By the way square-numbers are represented throughout, with the exception of 4.

To describe the applied method more in detail, it is convenient to name the elements to be squared as follows :

(3a)
S c2 m2 c1=c c1^1 + m1^2 + c4^2 = S = c2^2 + m2^2 + c1^2 or B = S - c1^2 = c2^2 + m2^2 = c4^2 + m1^2 and so on. Let c4 > m1, c2 > m2.
S m3 m m1  
S c3 m4 c4  
  S S S S

So we choose a base B allowing at least two representations as a sum of two squares ; next we let c1 = C sum over successive values, receiving B + C2 = S as magic sum, which in the following is best demonstrated by a simple example : for instance if we choose

B = 52*13 = 325 = (182 + 12 = (18,1) = (17,6) = (15,1) ; then let us take C = 35 to get S = B + C2 = 325 + 1225 = 1550 as magic sum. So we have for the right hand columns three possibilities (35,1,18), (35,6,17), (35,10,15).

352 + 12 = 1226 = 2*613 has no other splitting into a pair of squares, 613 being prime, so no third row can be built in this case.

352 + 62 = 1261 = 13*97 has two representations and so allows an alternitive; but not so 352 + 172 = 1514 = 2*757, as 757 is prime. So we are left with (35,10,15) for the right hand column and with (18,7,35) or (17,6,35) for the upper row. Continuing on the same principles we arrive at a solution with D = 3:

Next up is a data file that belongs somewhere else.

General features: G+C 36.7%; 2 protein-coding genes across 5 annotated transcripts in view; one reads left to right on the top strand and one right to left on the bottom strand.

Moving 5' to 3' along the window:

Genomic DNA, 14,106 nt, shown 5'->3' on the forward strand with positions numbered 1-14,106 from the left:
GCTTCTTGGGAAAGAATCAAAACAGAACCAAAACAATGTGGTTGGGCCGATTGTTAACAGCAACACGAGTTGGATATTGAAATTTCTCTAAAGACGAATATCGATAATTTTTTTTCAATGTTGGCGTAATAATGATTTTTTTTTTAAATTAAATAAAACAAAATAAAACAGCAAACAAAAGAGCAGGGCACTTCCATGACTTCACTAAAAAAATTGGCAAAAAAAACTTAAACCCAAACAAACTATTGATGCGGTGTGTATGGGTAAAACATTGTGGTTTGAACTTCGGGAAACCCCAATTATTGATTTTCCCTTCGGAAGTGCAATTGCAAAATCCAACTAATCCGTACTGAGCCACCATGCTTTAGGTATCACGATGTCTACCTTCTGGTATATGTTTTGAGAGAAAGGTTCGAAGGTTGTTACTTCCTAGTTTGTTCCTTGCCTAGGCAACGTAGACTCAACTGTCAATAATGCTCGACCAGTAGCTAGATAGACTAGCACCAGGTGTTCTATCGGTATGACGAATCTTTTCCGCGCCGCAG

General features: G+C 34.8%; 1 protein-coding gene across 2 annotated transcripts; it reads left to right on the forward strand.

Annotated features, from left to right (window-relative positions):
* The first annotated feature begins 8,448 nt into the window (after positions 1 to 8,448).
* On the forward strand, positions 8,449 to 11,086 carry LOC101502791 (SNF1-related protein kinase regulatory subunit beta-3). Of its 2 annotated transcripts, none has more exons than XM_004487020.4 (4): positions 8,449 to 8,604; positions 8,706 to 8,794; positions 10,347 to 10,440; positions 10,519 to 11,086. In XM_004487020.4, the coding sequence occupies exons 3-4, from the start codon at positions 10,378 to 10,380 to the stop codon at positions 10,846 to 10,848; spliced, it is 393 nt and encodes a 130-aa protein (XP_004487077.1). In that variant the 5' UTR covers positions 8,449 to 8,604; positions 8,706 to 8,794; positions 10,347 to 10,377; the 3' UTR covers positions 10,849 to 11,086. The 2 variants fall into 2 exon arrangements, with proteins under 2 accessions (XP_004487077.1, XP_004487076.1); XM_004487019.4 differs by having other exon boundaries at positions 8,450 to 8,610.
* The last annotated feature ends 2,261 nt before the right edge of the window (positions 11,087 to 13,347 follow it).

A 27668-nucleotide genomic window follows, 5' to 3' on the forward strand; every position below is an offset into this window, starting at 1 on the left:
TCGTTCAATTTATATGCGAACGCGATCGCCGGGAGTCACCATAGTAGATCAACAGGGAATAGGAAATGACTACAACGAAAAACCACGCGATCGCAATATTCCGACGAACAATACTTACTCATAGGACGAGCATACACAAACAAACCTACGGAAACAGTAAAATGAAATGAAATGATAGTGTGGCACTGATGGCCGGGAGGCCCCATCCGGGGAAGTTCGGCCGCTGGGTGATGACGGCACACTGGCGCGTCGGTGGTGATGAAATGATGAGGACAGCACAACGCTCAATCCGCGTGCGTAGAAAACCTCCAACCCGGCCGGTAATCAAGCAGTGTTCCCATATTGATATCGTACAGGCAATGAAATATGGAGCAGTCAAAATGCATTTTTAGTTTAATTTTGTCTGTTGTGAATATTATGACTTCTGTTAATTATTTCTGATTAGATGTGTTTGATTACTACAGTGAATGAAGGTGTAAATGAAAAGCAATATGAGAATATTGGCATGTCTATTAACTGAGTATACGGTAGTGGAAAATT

52*13 = 325 B and 5 others with D = 11, 24, 24, 32, 59, in this case.
17 6 35 1550 S  
19 33 10 -"-  
29 22 15 -"-  
-3 +3 1550 22*73 M  
+/-D C^2 = k^2*M^2, k^2=2.37...

I started in then, and gradually, from different bases B beside

B1 = 52 * 13 = 325 [3], B2 = 52 * 17 = 425 [3], B3 = 5 * 132 = 845 [3],
B4 = 5 * 13 * 17 = 1105 [4], B5 = 5 * 172 = 1445 [3],
B6 = 53 * 13 = 1625 [4], B7 = 5 * 13 * 29 = 1845 [4],
B8 = 53 * 17 = 2125 [4], B9 = 52 * 132 = 4225 [4] = [5] - 1,
B10 = 52 * 13 * 17 = 5325 [6], B11 = 52 * 172 = 7225 [4] = [5] - 1,
B2a = 52 * 29 = 725 [3]

These I checked for rising values of C systematically. In [brackets] the number of splittings.

Introducing the mean-value M by S/3 = (B+C2)/3 = k*C2 we have

             k^2
 C^2 = B * -------, and I went up to some value k between √2 and √3
           k^2 - 3

Finally I checked as well several values of C for B3a = 52 * 37 = 925 [3] and B8a = 5^2 * 89 = 2225 [3] hoping (in vain) to get another solution with D = 0

Returnining to the two solutions with D = 0, S = 71^2 & S = 79^2, I gave them the following other arrangement: